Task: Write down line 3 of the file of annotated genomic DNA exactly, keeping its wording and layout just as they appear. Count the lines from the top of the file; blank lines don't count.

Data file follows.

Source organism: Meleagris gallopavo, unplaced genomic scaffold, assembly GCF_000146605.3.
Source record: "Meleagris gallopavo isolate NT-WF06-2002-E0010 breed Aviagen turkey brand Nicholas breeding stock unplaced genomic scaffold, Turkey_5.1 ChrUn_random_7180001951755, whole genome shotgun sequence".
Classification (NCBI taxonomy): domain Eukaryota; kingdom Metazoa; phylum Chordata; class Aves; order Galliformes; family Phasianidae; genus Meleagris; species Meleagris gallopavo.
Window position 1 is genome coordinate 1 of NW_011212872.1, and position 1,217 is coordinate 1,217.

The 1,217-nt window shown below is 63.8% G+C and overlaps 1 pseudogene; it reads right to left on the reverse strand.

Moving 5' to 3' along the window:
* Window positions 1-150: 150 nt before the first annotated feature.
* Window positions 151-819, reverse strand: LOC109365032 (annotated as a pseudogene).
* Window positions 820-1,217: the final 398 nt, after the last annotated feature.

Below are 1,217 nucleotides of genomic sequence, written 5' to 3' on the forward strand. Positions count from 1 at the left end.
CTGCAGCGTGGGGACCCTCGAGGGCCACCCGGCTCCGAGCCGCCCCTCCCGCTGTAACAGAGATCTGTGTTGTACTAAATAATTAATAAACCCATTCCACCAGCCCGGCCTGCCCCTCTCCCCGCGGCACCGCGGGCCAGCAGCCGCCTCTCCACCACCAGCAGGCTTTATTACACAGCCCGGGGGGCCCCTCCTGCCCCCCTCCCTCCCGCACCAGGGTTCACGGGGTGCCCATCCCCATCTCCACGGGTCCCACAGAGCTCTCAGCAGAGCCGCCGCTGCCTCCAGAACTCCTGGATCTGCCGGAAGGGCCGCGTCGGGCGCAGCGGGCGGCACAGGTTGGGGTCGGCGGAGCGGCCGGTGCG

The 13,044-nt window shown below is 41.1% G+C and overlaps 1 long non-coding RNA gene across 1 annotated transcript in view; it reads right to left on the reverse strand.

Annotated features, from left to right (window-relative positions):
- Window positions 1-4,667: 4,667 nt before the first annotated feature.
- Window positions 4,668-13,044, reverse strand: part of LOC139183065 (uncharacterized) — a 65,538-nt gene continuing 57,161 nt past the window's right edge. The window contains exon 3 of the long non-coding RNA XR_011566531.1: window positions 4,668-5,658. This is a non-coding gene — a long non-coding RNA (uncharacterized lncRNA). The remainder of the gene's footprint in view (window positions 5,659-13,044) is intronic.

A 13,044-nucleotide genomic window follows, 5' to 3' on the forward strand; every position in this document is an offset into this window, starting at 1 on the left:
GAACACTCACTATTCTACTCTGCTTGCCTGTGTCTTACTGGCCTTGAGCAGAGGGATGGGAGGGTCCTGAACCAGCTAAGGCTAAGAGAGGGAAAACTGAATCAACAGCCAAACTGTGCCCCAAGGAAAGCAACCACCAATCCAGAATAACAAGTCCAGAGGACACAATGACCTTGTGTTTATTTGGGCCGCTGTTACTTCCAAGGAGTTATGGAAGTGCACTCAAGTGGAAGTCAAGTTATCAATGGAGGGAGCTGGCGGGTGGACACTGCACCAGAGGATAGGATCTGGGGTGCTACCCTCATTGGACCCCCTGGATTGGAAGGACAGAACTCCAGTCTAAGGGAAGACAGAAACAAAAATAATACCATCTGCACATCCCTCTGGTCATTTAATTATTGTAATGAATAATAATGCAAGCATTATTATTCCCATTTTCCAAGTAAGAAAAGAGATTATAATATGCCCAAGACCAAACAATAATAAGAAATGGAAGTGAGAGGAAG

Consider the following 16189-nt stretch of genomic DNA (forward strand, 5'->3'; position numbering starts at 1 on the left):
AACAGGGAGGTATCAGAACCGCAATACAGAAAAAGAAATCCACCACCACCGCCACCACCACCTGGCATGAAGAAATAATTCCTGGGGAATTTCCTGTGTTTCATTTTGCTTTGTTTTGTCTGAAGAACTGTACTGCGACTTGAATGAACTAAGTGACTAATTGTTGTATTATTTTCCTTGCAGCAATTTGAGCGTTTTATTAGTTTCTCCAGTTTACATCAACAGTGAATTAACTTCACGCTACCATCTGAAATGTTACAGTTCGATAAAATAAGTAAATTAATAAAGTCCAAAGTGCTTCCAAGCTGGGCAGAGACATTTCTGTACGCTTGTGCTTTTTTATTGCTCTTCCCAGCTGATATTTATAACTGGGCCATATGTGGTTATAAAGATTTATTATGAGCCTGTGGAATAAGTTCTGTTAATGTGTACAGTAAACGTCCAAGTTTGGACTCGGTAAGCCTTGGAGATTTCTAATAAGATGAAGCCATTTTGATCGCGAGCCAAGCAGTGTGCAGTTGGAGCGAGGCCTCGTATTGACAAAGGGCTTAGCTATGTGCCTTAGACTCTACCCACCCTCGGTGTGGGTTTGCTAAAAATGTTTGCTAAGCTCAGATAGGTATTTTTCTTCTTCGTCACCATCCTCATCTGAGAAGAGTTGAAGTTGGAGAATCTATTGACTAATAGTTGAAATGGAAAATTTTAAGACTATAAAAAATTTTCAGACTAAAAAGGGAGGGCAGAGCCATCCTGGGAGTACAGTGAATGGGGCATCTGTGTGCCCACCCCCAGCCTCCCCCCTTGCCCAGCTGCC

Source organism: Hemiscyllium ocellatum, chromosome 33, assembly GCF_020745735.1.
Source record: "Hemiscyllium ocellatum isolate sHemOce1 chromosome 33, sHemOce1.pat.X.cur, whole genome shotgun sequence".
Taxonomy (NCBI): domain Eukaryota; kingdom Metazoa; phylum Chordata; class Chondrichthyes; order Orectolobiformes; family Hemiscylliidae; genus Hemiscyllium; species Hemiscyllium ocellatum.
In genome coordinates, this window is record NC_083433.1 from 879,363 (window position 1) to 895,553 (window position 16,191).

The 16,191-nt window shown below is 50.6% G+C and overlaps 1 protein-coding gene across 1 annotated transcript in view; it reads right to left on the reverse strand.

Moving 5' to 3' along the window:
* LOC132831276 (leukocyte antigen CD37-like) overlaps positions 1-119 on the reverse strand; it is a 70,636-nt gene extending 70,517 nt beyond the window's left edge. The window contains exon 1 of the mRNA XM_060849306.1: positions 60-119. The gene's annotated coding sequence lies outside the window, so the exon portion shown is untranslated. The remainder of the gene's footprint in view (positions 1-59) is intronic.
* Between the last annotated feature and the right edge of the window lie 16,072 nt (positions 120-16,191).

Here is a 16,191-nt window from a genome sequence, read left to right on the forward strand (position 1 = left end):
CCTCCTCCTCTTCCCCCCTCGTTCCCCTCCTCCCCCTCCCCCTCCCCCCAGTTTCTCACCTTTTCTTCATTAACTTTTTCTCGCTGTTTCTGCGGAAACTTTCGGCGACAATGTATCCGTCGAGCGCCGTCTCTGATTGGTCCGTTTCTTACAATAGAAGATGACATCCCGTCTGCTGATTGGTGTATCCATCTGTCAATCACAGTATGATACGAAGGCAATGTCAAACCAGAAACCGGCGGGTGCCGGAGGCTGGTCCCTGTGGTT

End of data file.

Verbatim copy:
Classification (NCBI taxonomy): domain Eukaryota; kingdom Metazoa; phylum Chordata; class Aves; order Galliformes; family Phasianidae; genus Meleagris; species Meleagris gallopavo.